The lepidosaur fossil was not just any lepidosaur, but the first member of this group that evolved away from the others. That puts it at the top of that lineage and provides key evidence of how lizards first evolved from more primitive reptiles. That kind of respect is shown in the name the scientists chose for it: Taytalura alcoberi, meaning father of the lizards in the Quechua and Kakán languages of the native Andean people of Argentina.
Taytalura is the earliest evolving lepidosaur, but it is not the oldest lepidosaur fossil ever found. That honor belongs to a 242 million-year-old squamate and a 234 million-year-old sphenodontian. That suggests an older Taytalura fossil may one day be found.
Regardless, the age discrepancy shows that these very early lepidosaurs lived side by side with squamates and sphenodontians, known as “true” lepidosaurs, for at least 10 million years during the Triassic period, a fact that was previously unknown.
The researchers used micro-CT scans of the three-dimensionally preserved head to analyze the fossil. It allowed them to compare this early lepidosaurian skull with later lepidosaur and other reptiles. The researchers, for instance, noticed that the skull of the first lepidosaurs looked substantially more like those of sphenodontians than squamates and that squamates represent a major deviation from the older skull patterns. They also found Taytalura teeth differed from those in any living or extinct group of lepidosaurs.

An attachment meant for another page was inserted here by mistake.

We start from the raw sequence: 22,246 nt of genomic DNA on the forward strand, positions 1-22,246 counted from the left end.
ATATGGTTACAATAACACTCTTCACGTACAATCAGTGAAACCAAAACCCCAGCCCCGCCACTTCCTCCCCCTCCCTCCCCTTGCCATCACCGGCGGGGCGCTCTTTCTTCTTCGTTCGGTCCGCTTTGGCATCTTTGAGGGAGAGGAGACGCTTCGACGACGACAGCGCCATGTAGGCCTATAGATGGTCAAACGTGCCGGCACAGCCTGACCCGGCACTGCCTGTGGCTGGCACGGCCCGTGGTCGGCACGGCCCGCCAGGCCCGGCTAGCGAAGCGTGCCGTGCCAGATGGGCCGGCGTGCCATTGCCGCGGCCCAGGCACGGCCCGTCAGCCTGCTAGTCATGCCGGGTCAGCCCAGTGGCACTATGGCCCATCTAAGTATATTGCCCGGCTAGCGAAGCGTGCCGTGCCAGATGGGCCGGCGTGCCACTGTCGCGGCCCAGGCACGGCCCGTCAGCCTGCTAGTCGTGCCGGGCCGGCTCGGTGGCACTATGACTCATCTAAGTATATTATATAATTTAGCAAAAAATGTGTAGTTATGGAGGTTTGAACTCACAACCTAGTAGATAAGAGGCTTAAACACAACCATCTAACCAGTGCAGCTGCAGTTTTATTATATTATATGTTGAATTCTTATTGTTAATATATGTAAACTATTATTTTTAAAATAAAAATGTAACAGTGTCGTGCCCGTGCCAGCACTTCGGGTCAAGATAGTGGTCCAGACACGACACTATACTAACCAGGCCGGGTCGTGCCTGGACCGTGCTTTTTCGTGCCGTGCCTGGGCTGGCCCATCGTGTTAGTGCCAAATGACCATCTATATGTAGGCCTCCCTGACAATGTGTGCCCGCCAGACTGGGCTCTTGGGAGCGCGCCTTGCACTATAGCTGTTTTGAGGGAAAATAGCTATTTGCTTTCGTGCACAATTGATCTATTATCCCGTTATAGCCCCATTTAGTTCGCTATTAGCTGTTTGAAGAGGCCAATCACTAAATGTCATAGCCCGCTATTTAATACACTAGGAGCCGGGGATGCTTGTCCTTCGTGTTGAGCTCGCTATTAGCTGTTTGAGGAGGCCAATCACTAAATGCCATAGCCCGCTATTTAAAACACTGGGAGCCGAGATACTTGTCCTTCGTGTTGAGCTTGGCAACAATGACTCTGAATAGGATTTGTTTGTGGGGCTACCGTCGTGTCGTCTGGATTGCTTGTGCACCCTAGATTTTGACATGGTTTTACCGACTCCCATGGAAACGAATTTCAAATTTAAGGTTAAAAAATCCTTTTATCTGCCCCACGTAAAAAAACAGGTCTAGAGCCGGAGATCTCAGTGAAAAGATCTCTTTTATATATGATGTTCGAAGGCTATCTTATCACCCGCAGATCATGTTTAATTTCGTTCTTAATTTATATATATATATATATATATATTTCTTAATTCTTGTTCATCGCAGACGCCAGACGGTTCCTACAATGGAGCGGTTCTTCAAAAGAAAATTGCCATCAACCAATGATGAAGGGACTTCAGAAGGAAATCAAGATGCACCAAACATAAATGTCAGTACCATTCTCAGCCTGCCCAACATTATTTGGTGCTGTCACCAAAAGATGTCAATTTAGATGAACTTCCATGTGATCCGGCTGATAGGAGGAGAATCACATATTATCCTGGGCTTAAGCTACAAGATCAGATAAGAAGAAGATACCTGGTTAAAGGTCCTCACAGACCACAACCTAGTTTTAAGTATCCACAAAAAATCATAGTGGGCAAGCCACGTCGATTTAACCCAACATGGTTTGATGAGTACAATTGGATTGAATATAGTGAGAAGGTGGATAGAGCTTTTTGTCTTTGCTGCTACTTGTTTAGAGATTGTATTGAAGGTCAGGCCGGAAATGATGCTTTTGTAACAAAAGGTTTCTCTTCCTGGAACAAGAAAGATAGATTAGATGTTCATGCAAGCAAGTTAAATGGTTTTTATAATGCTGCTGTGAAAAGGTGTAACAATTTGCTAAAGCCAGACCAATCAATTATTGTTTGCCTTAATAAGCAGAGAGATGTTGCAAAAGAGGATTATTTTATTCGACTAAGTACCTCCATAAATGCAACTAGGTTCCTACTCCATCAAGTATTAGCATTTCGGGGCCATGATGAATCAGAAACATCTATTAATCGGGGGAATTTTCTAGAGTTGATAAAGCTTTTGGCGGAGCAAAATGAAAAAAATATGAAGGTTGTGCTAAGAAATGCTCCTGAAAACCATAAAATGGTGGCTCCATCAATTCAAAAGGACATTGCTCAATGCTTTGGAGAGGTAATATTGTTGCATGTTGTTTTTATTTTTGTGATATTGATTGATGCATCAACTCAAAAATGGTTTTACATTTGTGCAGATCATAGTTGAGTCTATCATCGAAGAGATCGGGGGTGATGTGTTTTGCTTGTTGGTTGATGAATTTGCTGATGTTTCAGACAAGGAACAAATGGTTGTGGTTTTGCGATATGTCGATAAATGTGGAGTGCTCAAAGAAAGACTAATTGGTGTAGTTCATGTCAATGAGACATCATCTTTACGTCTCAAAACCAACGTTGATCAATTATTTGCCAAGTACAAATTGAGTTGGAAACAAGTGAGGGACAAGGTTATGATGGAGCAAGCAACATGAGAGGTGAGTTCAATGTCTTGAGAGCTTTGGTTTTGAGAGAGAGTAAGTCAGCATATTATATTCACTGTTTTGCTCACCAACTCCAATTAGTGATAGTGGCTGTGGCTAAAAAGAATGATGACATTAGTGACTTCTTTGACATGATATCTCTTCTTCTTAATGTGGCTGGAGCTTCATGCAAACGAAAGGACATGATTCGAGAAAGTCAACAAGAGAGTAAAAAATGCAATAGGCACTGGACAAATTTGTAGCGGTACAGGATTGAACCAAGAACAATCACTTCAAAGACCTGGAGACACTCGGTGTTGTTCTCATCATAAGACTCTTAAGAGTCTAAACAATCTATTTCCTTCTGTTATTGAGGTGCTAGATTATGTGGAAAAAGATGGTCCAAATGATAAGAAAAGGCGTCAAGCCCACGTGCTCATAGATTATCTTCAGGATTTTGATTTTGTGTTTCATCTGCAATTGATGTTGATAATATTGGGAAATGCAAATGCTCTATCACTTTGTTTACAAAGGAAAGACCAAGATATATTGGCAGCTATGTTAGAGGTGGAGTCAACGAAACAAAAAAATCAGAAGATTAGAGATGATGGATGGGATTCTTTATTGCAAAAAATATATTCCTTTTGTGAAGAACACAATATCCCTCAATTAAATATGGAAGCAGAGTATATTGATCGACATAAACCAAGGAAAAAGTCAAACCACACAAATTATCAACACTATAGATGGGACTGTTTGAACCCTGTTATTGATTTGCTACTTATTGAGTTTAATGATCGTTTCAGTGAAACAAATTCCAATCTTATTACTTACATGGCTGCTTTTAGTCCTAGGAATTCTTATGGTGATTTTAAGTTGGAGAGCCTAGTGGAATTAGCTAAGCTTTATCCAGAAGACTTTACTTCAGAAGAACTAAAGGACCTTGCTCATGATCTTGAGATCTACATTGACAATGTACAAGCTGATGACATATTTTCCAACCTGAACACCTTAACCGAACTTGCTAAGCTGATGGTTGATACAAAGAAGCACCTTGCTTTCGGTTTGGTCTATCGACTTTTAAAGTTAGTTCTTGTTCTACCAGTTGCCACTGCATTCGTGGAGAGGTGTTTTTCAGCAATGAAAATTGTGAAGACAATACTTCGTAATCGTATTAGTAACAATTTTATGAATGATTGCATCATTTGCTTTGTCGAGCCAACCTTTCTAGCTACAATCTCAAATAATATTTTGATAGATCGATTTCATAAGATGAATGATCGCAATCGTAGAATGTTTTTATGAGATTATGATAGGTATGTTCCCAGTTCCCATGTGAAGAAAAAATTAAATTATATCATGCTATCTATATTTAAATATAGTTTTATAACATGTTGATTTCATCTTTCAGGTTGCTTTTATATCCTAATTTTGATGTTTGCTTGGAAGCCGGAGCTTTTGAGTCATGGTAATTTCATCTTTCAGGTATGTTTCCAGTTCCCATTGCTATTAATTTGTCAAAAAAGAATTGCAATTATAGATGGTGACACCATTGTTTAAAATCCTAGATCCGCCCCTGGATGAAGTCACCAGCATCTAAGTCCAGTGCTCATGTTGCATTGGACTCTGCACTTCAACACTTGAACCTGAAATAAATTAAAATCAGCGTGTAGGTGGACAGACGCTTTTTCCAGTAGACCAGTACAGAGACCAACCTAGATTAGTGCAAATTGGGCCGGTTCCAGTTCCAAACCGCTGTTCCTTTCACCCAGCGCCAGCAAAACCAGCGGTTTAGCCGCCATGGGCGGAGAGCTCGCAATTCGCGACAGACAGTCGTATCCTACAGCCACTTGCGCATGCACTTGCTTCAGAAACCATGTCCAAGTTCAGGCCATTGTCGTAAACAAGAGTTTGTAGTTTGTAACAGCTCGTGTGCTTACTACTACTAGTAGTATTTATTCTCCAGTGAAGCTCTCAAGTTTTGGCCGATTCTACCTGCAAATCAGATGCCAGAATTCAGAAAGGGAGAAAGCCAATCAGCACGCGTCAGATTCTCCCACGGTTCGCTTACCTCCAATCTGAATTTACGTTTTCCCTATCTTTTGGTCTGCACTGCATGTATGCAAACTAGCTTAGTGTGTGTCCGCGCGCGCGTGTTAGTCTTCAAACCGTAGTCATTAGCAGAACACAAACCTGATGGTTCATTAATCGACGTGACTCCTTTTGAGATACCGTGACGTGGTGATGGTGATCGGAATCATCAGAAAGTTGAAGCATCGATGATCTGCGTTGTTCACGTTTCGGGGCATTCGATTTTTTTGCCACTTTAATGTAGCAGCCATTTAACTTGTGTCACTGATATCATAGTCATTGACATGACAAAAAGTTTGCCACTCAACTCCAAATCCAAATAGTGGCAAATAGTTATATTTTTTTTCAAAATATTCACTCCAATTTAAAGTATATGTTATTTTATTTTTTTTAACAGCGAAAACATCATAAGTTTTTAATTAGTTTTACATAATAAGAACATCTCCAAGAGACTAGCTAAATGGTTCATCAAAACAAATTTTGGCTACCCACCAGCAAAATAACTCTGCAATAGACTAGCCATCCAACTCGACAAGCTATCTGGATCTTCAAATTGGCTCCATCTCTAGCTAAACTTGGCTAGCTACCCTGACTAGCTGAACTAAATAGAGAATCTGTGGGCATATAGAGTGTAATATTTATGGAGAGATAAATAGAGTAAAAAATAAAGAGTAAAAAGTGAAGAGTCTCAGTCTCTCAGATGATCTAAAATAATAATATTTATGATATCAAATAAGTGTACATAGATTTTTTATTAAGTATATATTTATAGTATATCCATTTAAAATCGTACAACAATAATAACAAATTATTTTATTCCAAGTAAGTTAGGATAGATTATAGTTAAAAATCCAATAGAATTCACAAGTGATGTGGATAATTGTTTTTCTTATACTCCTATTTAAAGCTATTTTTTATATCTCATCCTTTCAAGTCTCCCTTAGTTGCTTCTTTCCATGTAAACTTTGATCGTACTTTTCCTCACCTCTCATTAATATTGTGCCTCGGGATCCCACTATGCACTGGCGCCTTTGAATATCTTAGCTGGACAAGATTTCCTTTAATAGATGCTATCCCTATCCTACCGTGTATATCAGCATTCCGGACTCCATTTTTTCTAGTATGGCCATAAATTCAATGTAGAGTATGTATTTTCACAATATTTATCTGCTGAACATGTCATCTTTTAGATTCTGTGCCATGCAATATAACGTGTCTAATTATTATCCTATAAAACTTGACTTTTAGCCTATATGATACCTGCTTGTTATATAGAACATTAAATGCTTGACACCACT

Another surprising finding involved where the fossil was discovered. Till now, almost all fossils of Triassic lepidosaurs have been found in Europe. This is the first early lepidosaur found in South America. It suggests lepidosaurs were able to migrate across the planet (which then was all still one supercontinent) very early in their evolutionary history.
That type of mileage is impressive for such a small creature. While it’s impossible to accurately estimate the total body length of this lizard-like reptile, the one-inch head suggests it likely could fit in the palm of a human hand. The creature most likely fed on insects from desert environments that it shared with some of the oldest dinosaurs in the planet, said Simões. “[It] was most likely preyed upon by some of the first dinosaurs to walk on Earth,” he said.
The researchers hope to explore older rocks in Argentina or other parts of South America and find older members of this lineage. The hope is to determine the exact time when the entire group originated, which will be critical in understanding the long evolutionary history of reptiles to help those that exist today.
“Lepidosaurs survived across three out of the five big mass extinctions on Earth’s history during the last 260 million years,” Simões said. “By accurately reconstructing the long evolutionary history of lepidosaurs, we may be able to tell in much greater detail how they successfully survived and flourished across major environmental shifts in Earth’s past and how they may be impacted by modern human-induced climate change.”